A Clarification about FNR
THE FAILURE OF FORUM FOR NAGA RECONCILIATION (FNR) was pointed out by a responsible Naga political group leader at a recent public meeting with the Angami public. FNR was rebuked for not speaking up at the right time and for not favoring a particular group. FNR is engaged in a process of peacebuilding with reconciliation that involves open dialogue processes, not laying blame. FNR is guided by what is right to heal and restore relationships rather than assigning which group is more wrong or more right. We honor ethical and confidentiality considerations regarding our reconciliation work with the Naga political groups. FNR believes that RECONCILIATION on historical and political rights is the basis and the right path for the Naga people.
AS A FORUM COMMITTED TO RECONCILIATION, we have been consistent in our impartiality, without any bias and prejudice towards any one group. Even in the face of many criticisms from the groups themselves, FNR has refrained from using any language condemning, or blaming any one in particular. We have consciously resisted from publicly saying or doing anything that would jeopardize the reconciliation process. We believe and maintain that the reconciliation must emerge from the process itself. FNR is dedicated to a principled process because we are committed to a vision of healing and reconciliation for all Nagas.
AN IMMEDIATE BENEFIT of the Naga Reconciliation process was the de-escalation of factional violence. The remarkable change showed what can happen if what is best, right and needed for all becomes our overriding common concern. While this was a positive and welcome development for a wounded and traumatized people, there were also some consequences. We acknowledge that the number of stakeholders has increased. In the true spirit of reconciliation, FNR considers every Naga political group as an important stakeholder. We do not deny the fact that some groups have used the reconciliation process to broaden their ambit, especially in the area of taxation. Furthermore, the safe space and free movement created by the Reconciliation process has allowed many vested interests to exploit and take advantage of the situation. The business community continues to remind us that ‘taxation’ has multiplied during this period. This, in turn, directly affects the consumers and general public who are the ones who actually bear the brunt of taxation. Random and excessive taxation is alienating people. Under these conditions people’s rights and security need to be protected.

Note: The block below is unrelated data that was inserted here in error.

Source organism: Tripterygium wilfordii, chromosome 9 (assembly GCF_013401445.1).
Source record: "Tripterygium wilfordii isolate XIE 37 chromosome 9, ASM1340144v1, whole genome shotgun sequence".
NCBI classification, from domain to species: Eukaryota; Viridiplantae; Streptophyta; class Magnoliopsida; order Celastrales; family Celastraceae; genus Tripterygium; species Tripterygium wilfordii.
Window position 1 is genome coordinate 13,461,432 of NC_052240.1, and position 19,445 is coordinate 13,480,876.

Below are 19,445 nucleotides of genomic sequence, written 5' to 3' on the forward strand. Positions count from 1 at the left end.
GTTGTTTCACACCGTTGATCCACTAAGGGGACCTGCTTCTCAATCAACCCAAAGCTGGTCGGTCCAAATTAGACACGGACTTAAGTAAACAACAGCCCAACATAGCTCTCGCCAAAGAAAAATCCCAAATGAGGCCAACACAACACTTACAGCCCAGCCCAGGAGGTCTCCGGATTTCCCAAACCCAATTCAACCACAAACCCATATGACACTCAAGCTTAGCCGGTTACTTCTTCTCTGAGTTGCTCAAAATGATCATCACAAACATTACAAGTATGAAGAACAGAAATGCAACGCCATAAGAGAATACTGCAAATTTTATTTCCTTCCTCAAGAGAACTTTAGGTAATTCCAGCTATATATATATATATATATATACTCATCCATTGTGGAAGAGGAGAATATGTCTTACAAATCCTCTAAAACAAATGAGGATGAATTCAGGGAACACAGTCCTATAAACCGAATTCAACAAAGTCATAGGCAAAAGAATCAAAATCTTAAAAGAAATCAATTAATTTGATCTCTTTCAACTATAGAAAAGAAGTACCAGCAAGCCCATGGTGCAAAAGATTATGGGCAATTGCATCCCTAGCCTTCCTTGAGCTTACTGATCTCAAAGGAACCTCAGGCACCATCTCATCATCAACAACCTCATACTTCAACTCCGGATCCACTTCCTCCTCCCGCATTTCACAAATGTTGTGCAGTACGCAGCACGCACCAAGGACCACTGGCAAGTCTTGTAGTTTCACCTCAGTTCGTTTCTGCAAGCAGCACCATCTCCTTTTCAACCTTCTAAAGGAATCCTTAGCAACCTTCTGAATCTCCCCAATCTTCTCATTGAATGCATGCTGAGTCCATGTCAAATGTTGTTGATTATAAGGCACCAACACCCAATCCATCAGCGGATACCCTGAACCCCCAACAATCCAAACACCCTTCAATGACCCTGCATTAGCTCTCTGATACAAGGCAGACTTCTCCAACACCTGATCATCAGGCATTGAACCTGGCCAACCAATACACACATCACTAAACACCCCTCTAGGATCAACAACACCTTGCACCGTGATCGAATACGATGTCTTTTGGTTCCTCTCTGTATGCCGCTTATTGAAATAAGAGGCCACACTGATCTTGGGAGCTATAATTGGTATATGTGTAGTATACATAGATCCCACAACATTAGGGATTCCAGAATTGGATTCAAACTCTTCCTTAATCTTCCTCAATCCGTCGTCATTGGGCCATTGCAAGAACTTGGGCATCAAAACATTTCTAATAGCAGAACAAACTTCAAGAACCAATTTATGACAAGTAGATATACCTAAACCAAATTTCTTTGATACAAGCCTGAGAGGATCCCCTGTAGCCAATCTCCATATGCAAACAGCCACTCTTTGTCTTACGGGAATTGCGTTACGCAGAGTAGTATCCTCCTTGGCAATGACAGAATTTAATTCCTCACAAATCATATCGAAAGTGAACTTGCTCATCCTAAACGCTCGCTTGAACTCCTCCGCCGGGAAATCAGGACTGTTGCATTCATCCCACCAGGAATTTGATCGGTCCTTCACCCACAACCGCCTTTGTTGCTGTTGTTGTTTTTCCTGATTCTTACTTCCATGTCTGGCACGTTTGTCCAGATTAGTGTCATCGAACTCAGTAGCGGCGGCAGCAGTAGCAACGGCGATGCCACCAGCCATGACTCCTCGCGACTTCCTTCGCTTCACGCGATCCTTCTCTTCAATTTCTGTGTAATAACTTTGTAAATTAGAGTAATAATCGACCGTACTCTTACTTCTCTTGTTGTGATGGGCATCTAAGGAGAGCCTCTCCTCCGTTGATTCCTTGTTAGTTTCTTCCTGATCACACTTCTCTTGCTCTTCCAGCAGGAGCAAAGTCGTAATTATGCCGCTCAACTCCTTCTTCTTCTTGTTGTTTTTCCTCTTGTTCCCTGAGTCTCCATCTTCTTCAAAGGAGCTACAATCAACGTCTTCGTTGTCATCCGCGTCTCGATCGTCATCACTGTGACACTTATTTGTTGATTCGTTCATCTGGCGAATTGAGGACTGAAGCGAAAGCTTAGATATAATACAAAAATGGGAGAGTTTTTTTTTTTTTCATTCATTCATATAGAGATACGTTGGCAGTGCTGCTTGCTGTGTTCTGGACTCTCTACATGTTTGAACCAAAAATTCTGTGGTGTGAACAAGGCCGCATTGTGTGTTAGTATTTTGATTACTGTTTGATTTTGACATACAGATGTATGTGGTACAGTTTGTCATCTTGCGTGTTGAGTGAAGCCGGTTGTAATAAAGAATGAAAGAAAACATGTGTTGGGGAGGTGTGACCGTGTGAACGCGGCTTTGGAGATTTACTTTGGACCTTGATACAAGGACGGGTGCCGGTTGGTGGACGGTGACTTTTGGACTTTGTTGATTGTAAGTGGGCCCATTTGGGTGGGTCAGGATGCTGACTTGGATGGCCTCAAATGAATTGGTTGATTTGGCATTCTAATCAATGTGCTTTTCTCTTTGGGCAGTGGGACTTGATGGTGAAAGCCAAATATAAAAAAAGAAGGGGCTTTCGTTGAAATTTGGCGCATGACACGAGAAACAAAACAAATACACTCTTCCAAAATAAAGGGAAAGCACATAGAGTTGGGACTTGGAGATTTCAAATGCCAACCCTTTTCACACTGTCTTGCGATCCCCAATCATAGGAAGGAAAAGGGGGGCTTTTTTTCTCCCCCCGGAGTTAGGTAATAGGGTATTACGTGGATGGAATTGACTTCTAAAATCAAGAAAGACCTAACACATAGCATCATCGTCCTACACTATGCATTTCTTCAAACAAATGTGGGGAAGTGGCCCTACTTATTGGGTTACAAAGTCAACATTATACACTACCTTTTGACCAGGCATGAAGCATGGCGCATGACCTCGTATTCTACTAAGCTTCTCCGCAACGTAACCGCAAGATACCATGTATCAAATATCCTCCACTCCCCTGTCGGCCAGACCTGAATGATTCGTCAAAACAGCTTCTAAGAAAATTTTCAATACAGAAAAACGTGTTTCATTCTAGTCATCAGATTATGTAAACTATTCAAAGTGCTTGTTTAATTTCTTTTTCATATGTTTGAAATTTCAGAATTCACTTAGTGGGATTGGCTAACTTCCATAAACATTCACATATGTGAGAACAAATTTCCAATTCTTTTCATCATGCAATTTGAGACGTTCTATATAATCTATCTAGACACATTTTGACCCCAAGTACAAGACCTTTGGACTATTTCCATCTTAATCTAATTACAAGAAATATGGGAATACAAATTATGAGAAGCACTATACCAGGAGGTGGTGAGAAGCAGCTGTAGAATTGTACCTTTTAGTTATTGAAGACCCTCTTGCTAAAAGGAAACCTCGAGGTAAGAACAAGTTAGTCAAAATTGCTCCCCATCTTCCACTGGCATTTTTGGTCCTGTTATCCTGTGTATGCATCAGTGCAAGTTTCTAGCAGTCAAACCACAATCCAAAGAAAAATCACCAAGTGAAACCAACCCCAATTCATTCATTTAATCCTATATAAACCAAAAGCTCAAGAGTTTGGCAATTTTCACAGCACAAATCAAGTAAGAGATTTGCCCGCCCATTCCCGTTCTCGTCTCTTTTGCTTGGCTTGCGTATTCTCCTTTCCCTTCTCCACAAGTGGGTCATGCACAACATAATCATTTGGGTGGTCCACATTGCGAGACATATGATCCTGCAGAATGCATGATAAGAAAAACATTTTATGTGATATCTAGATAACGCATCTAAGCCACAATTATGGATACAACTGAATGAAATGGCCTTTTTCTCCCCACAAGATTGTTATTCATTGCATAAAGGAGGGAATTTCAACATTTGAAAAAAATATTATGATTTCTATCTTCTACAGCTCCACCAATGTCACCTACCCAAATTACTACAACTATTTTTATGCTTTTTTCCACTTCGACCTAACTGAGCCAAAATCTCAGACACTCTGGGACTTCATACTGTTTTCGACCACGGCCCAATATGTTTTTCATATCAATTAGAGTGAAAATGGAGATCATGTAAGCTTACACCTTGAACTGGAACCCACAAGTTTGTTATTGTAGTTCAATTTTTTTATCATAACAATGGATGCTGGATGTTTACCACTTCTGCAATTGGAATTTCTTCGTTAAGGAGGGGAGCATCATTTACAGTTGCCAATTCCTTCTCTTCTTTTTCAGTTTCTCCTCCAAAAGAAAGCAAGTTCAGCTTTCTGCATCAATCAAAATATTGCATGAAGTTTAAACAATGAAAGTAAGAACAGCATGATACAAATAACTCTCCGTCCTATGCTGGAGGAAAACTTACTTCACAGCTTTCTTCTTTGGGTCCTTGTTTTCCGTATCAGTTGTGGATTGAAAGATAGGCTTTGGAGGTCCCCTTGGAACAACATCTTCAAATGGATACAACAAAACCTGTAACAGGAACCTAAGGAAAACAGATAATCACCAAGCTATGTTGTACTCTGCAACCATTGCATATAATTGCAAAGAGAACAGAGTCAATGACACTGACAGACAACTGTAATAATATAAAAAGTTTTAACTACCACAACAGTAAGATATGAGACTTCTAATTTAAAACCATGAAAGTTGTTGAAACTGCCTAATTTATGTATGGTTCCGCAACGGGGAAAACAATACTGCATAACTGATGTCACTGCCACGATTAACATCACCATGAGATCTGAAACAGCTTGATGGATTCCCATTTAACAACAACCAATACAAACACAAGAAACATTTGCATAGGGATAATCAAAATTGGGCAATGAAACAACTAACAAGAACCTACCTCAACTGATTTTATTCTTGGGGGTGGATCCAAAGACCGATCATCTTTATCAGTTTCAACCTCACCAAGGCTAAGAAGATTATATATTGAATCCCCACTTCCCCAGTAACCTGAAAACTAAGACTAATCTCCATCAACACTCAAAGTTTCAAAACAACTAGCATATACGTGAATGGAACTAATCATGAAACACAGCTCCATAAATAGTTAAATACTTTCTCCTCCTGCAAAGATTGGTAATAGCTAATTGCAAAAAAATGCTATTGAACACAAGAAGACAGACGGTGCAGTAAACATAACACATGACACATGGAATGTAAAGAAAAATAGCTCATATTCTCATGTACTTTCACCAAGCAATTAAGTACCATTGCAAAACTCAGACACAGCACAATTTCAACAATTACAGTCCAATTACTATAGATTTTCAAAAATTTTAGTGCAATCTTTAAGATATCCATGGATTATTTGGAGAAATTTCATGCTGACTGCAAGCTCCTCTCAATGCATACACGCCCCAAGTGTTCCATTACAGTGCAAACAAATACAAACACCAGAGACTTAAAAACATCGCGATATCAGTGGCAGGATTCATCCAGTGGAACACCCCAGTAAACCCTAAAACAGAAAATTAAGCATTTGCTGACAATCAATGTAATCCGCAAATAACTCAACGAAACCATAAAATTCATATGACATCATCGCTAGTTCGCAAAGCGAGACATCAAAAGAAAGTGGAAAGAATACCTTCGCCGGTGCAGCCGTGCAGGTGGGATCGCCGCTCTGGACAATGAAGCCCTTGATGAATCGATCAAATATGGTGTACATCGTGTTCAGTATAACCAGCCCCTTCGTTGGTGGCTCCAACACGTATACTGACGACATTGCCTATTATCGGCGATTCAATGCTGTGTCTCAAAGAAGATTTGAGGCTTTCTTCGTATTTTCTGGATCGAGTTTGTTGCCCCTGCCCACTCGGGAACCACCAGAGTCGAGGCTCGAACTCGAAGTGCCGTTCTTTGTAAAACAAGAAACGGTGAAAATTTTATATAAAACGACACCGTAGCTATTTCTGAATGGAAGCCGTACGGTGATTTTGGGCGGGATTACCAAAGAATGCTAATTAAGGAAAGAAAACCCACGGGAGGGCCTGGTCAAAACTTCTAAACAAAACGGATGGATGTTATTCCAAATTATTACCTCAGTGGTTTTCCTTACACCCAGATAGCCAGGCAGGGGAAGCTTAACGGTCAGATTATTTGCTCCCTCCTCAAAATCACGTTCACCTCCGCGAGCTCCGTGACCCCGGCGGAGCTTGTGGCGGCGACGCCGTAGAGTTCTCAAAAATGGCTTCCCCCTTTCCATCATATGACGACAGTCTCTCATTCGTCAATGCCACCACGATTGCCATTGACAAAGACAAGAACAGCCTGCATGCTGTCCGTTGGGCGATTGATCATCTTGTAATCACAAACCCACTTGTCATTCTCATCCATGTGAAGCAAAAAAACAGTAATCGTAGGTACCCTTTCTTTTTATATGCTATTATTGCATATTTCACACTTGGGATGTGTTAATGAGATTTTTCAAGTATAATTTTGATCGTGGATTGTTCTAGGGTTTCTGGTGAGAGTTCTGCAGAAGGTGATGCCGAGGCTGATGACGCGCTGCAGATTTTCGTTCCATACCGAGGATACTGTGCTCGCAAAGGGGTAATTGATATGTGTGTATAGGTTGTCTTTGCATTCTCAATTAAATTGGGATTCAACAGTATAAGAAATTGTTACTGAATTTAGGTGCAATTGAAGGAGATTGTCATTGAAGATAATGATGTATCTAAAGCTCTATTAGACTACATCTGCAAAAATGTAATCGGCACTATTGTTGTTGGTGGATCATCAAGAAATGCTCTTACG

THINKING AND ACTING CONSCIOUSLY with wisdom, foresight and maturity is the need of the moment. No outside nation is going to solve the Naga national problem. In reality, Nagas alone can solve our national issue with India and Myanmar. And while finding solutions to many of our varied problems we must also acknowledge how much we have hurt one another. We need to recognize the harm we have caused to ourselves. Despite how we feel towards each other, we Nagas need to seek forgiveness and live in a new reconciled relationship of mutual respect. At this given hour, the Nagas need to sing in unison and harmony for the NSCN (IM) and the NNPGs to meet with mutual respect, belonging, and honestly talk across the table regarding the political competencies that will affect the well-being and future of all Naga people. They must understand that failing in this crucial importance of understanding together will only impede our shared belonging.
THE SITUATION THAT WE FACE TODAY CALLS FOR A HEALING LEADERSHIP in which the chief task of every Naga organization, leader, and woman and man must be to remain calm and thoughtful with the right spirit. We must not fall to the temptation of irrationalized rhetoric, over-confidence, aggressive arrogance and emotionalized reactions. This is the time to build mutual trust, integrity, self-confidence, self-responsibility and a new awareness, without any pretense or denial, of who we are as a people with dignity.
Released by the:
Forum for Naga Reconciliation